How to Tell If You Can Afford a Boat

sailing boat

For millions of people, boating seems like an impossible dream. The mega yachts they see cost millions of dollars and all the people they know who boat regularly make a lot of money. But the reality is, there are plenty of affordable options for personal boating. If you're willing to do a little bit of work, you can certainly find a vessel that fits well within your budget. The trick is to find something reliable that you can afford – but how can you tell if you can afford a boat?

What Does It Mean to “Afford” a Boat?

What does it really mean to be able to afford a boat? Does it mean you have just enough money to cover the purchase in your account? Does it mean you can purchase the boat without any sort of impact on your finances?

Different people are going to define affordability in slightly different ways. For our purposes, affordability is going to be all about the ability to not only purchase a boat but keep it operational indefinitely without affecting your other living expenses. That means we'll need to consider the initial purchase price, the implications of your financing, and the peripheral expenses of keeping a boat active.

Primary Costs and the Initial Purchase

Let's start by looking at the primary costs and your initial purchase. If you're going to buy a boat outright, the original purchase price makes calculations easy. If you've saved enough money to cover the price purchase without impacting your long-term finances, that's a great first step; just make sure you factor in the cost of taxes and other fees you might owe in the transaction. It's also important to think about your ongoing costs, which we will cover in the next section.

Many people take out a boat loan to fund the purchase of their boat, rather than paying the full cost in advance. This can be an advantageous strategy, but you’ll need to be wary of compound interest potential and the accumulation of extra fees. You'll still need to save up a down payment for the boat, but minimum requirements here are usually only 10 or 20 percent of the full purchase price.

Make sure you shop around for a boat loan and try to find the lowest interest rate you can. Make sure you're also looking at the terms and conditions of each loan, so you don't end up paying hidden fees or face other repercussions.

A simple loan calculator can help you figure out what your monthly payments will be for your boat purchase; this should help you ballpark whether or not this expense can work within your current budget.

Ongoing Costs to Consider

In addition to the core costs of boat ownership, there are several ongoing costs that you’ll face as a boat owner. These will be necessary to keep your boat operational and in accordance with local laws and regulations, but they’re going to stretch your budget even further.

  • The proper equipment. It’s irresponsible to operate a boat without the proper equipment onboard. You’ll need navigation equipment to know where you’re going. You’ll need a radio and flares to signal for help if you need it. You’ll also need a properly fitted lifejacket for everyone who’s going to be on board. In addition, you’ll need to purchase equipment for whatever boating hobbies you have; for example, anglers often need to equip their vessels with rods, tackle, and other supplies.
  • Education and licensing. Depending on where you live, you may be required to take classes and become certified before you operate an aquatic vessel. You may also be required to register your vessel with local authorities. In any case, education, registration, licensing, and other bureaucratic costs can add up.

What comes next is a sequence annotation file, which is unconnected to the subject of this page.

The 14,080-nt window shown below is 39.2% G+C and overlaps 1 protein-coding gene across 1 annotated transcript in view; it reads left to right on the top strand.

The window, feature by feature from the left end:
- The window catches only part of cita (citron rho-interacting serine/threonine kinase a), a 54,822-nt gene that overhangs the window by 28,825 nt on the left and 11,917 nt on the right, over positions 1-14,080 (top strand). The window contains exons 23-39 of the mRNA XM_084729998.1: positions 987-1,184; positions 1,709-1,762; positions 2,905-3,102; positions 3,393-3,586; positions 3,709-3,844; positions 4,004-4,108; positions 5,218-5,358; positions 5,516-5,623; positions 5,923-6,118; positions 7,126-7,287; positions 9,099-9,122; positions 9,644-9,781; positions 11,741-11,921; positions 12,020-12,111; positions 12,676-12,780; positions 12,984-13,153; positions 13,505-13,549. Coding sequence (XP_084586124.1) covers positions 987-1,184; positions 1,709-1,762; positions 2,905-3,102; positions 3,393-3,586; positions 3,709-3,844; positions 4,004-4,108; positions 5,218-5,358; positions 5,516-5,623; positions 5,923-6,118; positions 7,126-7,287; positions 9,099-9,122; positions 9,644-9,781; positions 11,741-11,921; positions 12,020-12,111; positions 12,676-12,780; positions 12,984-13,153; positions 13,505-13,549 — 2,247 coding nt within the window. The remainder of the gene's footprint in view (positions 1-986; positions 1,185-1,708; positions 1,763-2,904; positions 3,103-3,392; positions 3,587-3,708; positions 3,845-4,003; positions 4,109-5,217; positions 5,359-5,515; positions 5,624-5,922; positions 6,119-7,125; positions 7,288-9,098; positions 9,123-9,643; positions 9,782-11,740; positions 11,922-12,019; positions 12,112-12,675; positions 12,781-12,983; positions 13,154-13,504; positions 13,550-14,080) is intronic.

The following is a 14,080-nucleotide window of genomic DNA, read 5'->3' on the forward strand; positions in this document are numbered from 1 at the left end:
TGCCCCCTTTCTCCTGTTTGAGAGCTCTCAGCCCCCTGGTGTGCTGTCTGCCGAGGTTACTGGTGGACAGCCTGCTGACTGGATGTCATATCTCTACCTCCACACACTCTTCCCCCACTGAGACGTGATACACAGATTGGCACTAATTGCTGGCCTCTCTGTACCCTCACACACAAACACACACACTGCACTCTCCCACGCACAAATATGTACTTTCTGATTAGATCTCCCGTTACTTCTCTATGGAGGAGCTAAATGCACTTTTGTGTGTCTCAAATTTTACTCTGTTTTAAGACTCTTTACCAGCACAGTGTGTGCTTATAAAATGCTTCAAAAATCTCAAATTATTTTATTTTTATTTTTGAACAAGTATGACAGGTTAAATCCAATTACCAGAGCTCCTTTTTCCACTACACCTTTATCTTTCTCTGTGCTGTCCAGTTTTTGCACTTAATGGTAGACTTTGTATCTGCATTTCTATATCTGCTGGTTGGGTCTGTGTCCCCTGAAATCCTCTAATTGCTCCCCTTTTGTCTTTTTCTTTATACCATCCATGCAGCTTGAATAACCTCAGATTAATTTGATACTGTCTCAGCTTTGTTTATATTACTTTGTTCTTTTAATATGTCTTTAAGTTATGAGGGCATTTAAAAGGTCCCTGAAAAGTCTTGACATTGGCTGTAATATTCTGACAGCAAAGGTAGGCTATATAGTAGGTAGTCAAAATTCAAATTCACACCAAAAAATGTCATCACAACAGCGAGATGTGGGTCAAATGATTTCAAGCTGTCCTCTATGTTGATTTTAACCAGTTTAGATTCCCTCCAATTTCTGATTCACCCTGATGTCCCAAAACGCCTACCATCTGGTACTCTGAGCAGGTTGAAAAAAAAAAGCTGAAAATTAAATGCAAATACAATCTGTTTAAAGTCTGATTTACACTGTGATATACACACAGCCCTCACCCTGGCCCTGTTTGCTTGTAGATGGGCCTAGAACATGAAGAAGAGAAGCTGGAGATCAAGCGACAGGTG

• Fuel. Don’t forget your boat will need fuel to run, just like a car – and fuel isn’t cheap. Depending on the size of your vessel, how far you’re traveling, and other variables, you could end up paying hundreds, or even thousands a year in gasoline/petrol.
  • Insurance. Boat insurance may be required in your area. If it’s not, it’s still worth getting as a way to protect your investment and minimize your potential liability. It’s another necessary monthly expense that pushes your total costs higher.
  • Docking and storage. Where are you going to store your boat? Chances are, no matter where you store it, you’ll face some kind of fee or additional cost. Make sure you build this into your budget as well.
  • Cleaning and maintenance. Cleaning, maintaining, and repairing the boat as needed are also important. Don’t neglect these expenses in your financial model.

It’s tough to get a firm and accurate estimate for all of these costs, but with even a small amount of research, you should be able to calculate a rough figure. Add up all these costs and add them to your monthly loan payments – and try to estimate conservatively so you can accommodate any unexpected price increases later. Will you be able to spend this much money on a boat every month while still meeting all your other living expenses and financial goals?

Rules of Thumb

Every person is going to need to do the calculations on their own and consider their own goals when deciding on boat affordability. That said, there are a couple of general rules that can help guide you in your decision. Generally speaking, you shouldn't spend more than 5 to 10 percent of your monthly income on boat-related payments. You also shouldn't take on a debt to income ratio of 43 percent; don't take out a loan that’s going to burden you with excessive debt.

Are you unsure whether you can truly afford a boat? Are you shopping around at local dealerships and feeling overwhelmed at the number of expensive options out there? You’re in the right place. At TheYachtMarket, we can help you find the perfect new or used boat that’s well within your budget. Start browsing our selection of boats for sale today!

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